Whistleblower and political activist Chelsea Manning is supposed to start her Australian speaking tour at the Sydney Opera House this Sunday. But that could all change if she isn’t allowed to enter the country. Manning is reportedly facing some trouble getting a visa from the politically turbulent Australian government.
The law specifically mentions criminal convictions as a basis for bad character, but it more or less leaves the determination up to the Minister of Immigration. David Coleman was sworn into that position on Tuesday after a rough and tumble month of political infighting for the Liberal Party.
Manning was sentenced to 35 years in prison after she leaked classified information to WikiLeaks that showed evidence of war crimes. President Barack Obama commuted Manning’s sentence in 2017 shortly before leaving office. Manning was released in May.
Left-wing activists in Australia are crying foul and believe that the country is discriminating against progressive speakers. Australia has recently hosted some of the biggest names on the so-called alt-right, including Lauren Southern, Stephen Molyneaux and Milo Yiannopoulos. Southern’s tour forced local police in Victoria to shell out $68,000 for security. The tour organiser has so far refused to pay the bill.
Gavin McInnes, founder of the extremist group the Proud Boys, is scheduled to visit the country on his own speaking tour in November. McInnes and his group’s account were suspended from Twitter recently over hate speech. But there’s no indication that McInnes will be barred from coming to Australia.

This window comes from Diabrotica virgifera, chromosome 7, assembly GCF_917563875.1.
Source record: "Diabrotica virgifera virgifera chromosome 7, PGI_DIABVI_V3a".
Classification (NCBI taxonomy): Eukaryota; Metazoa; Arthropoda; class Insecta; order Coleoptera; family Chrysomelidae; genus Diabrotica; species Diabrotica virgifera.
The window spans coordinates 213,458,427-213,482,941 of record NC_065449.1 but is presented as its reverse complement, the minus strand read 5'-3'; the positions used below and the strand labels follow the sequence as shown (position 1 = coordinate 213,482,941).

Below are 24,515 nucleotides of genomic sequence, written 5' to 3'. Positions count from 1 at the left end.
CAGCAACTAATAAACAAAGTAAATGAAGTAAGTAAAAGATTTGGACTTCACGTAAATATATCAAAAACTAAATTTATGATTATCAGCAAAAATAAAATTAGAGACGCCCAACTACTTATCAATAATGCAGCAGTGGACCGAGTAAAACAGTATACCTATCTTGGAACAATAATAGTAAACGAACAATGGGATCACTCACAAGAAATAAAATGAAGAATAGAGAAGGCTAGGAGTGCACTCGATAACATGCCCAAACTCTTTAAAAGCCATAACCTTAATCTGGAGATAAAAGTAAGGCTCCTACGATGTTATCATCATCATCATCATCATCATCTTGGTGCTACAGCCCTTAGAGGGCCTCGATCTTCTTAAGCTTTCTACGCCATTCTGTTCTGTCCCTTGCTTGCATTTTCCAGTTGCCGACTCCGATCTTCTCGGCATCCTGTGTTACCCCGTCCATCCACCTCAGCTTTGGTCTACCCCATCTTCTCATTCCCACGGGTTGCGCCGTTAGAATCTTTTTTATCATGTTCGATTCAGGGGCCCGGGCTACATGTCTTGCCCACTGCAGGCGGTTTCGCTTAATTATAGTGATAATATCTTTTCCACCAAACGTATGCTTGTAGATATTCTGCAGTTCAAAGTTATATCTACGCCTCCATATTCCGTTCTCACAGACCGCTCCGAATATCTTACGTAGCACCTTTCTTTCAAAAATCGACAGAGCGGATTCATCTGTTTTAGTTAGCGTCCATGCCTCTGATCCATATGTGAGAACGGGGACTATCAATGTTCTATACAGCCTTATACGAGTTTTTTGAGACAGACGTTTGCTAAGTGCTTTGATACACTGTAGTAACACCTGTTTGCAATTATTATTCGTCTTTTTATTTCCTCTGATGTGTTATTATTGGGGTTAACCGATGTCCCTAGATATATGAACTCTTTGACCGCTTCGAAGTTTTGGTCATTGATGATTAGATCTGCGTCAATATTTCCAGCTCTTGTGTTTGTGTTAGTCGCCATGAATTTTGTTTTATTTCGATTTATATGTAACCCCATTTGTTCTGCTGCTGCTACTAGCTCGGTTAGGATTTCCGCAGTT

People such as Southern and Molyneaux have appeared as friendly guests on television in Australia, where the local media landscape is dominated by companies owned by Rupert Murdoch, the creator of Fox News in the United States. And Australian right-wing media is expected to roll out the red carpet for people like McInnes while disparaging Chelsea Manning.
Manning is supposed to visit the New Zealand cities of Auckland and Wellington while she’s in the South Pacific region, but conservatives in that country are also calling for her to be banned.
“Chelsea Manning used a position of responsibility and authority to steal hundreds of thousands of documents that may well have put American lives at risk,” former New Zealand minister Michael Woodhouse told Radio New Zealand this week.
Gizmodo has reached out to the organisers of Manning’s speaking tour but did not immediately receive a reply.